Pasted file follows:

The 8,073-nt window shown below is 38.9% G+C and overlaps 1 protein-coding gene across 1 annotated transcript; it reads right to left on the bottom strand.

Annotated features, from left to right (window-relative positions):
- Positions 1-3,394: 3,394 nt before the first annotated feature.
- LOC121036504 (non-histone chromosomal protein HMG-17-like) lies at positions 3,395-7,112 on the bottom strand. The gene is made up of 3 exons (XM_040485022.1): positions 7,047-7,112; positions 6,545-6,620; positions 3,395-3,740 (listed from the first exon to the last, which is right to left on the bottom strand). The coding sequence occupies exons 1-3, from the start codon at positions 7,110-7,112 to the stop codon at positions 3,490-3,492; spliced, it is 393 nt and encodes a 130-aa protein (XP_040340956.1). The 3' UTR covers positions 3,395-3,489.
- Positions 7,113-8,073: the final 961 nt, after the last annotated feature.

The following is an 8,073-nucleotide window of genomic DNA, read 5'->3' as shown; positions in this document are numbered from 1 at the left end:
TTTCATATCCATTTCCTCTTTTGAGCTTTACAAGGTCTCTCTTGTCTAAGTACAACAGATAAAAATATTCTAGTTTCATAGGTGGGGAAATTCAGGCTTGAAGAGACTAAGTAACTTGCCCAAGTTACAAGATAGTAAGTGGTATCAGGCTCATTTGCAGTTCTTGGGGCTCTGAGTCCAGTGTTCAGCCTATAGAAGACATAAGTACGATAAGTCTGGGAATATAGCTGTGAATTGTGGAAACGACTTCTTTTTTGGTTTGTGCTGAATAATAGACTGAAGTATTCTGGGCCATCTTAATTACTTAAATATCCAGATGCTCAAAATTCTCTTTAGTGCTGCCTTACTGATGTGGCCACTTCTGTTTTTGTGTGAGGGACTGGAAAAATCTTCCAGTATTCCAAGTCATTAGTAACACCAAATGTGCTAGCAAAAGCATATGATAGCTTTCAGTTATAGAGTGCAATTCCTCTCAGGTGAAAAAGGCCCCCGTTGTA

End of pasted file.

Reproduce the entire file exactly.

The 8,073-nt window shown below is 38.9% G+C and overlaps 1 protein-coding gene across 1 annotated transcript; it reads right to left on the bottom strand.

Annotated features, from left to right (window-relative positions):
- Positions 1-3,394: 3,394 nt before the first annotated feature.
- LOC121036504 (non-histone chromosomal protein HMG-17-like) lies at positions 3,395-7,112 on the bottom strand. The gene is made up of 3 exons (XM_040485022.1): positions 7,047-7,112; positions 6,545-6,620; positions 3,395-3,740 (listed from the first exon to the last, which is right to left on the bottom strand). The coding sequence occupies exons 1-3, from the start codon at positions 7,110-7,112 to the stop codon at positions 3,490-3,492; spliced, it is 393 nt and encodes a 130-aa protein (XP_040340956.1). The 3' UTR covers positions 3,395-3,489.
- Positions 7,113-8,073: the final 961 nt, after the last annotated feature.

The following is an 8,073-nucleotide window of genomic DNA, read 5'->3' as shown; positions in this document are numbered from 1 at the left end:
TTTCATATCCATTTCCTCTTTTGAGCTTTACAAGGTCTCTCTTGTCTAAGTACAACAGATAAAAATATTCTAGTTTCATAGGTGGGGAAATTCAGGCTTGAAGAGACTAAGTAACTTGCCCAAGTTACAAGATAGTAAGTGGTATCAGGCTCATTTGCAGTTCTTGGGGCTCTGAGTCCAGTGTTCAGCCTATAGAAGACATAAGTACGATAAGTCTGGGAATATAGCTGTGAATTGTGGAAACGACTTCTTTTTTGGTTTGTGCTGAATAATAGACTGAAGTATTCTGGGCCATCTTAATTACTTAAATATCCAGATGCTCAAAATTCTCTTTAGTGCTGCCTTACTGATGTGGCCACTTCTGTTTTTGTGTGAGGGACTGGAAAAATCTTCCAGTATTCCAAGTCATTAGTAACACCAAATGTGCTAGCAAAAGCATATGATAGCTTTCAGTTATAGAGTGCAATTCCTCTCAGGTGAAAAAGGCCCCCGTTGTA